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In a sentence that reads, “Align your attention with that maternal star around **** we orbit”, what word would be suitable? I am unsure because “maternal star” adds gender and very nearly attributes personhood to the object of the sentence. I understand that normally you would say “Star around which we orbit*. But is it acceptable to use who of whom given what strikes me as a special case?

Any clarification would be greatly appreciated.

  • Context needed!! What does "maternal star" refer to? – Hot Licks Jan 19 at 0:20
  • Maternal star is refering to the central star of a solar system, like our sun; in this context, the speaker is essentially saying that the object is their producer, given that it allows life to exist as they know it. If it helps, you could replace maternal star with primary star, or mother star. – Kristian Jan 19 at 0:27
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    To clarify the comment by @HotLicks, if you're referring to an astronomical object then you can only use "which", regardless of the anthropomorphism. If you're referring to a person - whether you mean star as "celebrity" or you're using a fully extended metaphor - then you can only use "who". Context is everything! – Reinstate Monica Jan 19 at 0:30
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    @Kristian As Chappo said, actual context is needed. It’s still not clear whether whatever it is you’re supposed to align your attention with is in actual fact a human entity or not. If the ‘maternal Star’ we orbit around is, say, love, then who won’t work. If it’s meant to refer to an important person in your life, then it works. – Janus Bahs Jacquet Jan 19 at 1:03
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You have not “added gender” — let alone sentience, which is all that counts.

Not even maternal instincts, maternal health, maternal contributions, or maternal deaths count as sentient beings who would therefore merit the whole who treatment.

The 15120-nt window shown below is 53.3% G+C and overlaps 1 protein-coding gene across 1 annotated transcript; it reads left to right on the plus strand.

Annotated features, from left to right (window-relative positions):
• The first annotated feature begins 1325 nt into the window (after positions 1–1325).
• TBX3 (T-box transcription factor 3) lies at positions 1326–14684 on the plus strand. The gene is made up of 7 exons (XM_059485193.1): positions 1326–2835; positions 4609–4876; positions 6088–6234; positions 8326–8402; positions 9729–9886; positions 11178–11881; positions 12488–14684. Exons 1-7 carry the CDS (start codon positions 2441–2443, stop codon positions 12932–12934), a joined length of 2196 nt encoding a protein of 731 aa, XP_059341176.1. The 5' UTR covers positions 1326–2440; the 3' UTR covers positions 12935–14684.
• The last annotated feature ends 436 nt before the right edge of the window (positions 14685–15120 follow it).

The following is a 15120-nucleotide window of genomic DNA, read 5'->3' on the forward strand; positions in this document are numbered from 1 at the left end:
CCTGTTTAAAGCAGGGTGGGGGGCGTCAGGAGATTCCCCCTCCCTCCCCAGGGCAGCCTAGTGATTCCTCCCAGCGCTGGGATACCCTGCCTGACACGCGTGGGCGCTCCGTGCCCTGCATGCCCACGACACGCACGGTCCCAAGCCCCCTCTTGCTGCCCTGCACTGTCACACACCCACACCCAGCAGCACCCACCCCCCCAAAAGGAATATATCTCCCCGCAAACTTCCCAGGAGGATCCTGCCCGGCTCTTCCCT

Don’t confuse those abstract notions with Mother Nature herself — lest she decide to let you know just exactly who’s who and who’s not, and how.

Ditto my cats, who won’t appreciate being thrown into the same brain-dead bucket as some overgrown bit of dumb foxfire.

  • It was not gender in a biological or scientific sense, rather it was meant poetically, not unlike the way many words have gender in German. For example “Sonne” (Sun in German) is considered feminine. I did not mean to offend your cats. 🐈 thank you for the response. – Kristian Jan 19 at 0:58
  • @Kristian Unlike Old English, Modern English doesn’t have grammatical gender as an intrinsic and somewhat abstract category of words that merely happens to overlap with gendered sentient referents — although German, French, and many other languages certainly do have such. My two tomcats appreciate your kind regard, and it just so happens that they both prefer the pronoun he. :) – tchrist Jan 19 at 1:07
  • @Kristian Oh, if this is a poetic metaphor for a real person casting her as it were in the light of a star by way of a rhetorical device, then certainly now you need who and she and her. But that’s because you know who she really is, the way Janus himself observes occurs even in languages with grammatical gender in this comment when you might think it would be something else. – tchrist Jan 19 at 1:19
  • I’m aware that English does not, but in poetry sometimes the lines seem to blur (given all the abstraction). Thank you again for the clarification. 🐱🐱👍🏻 – Kristian Jan 19 at 1:24

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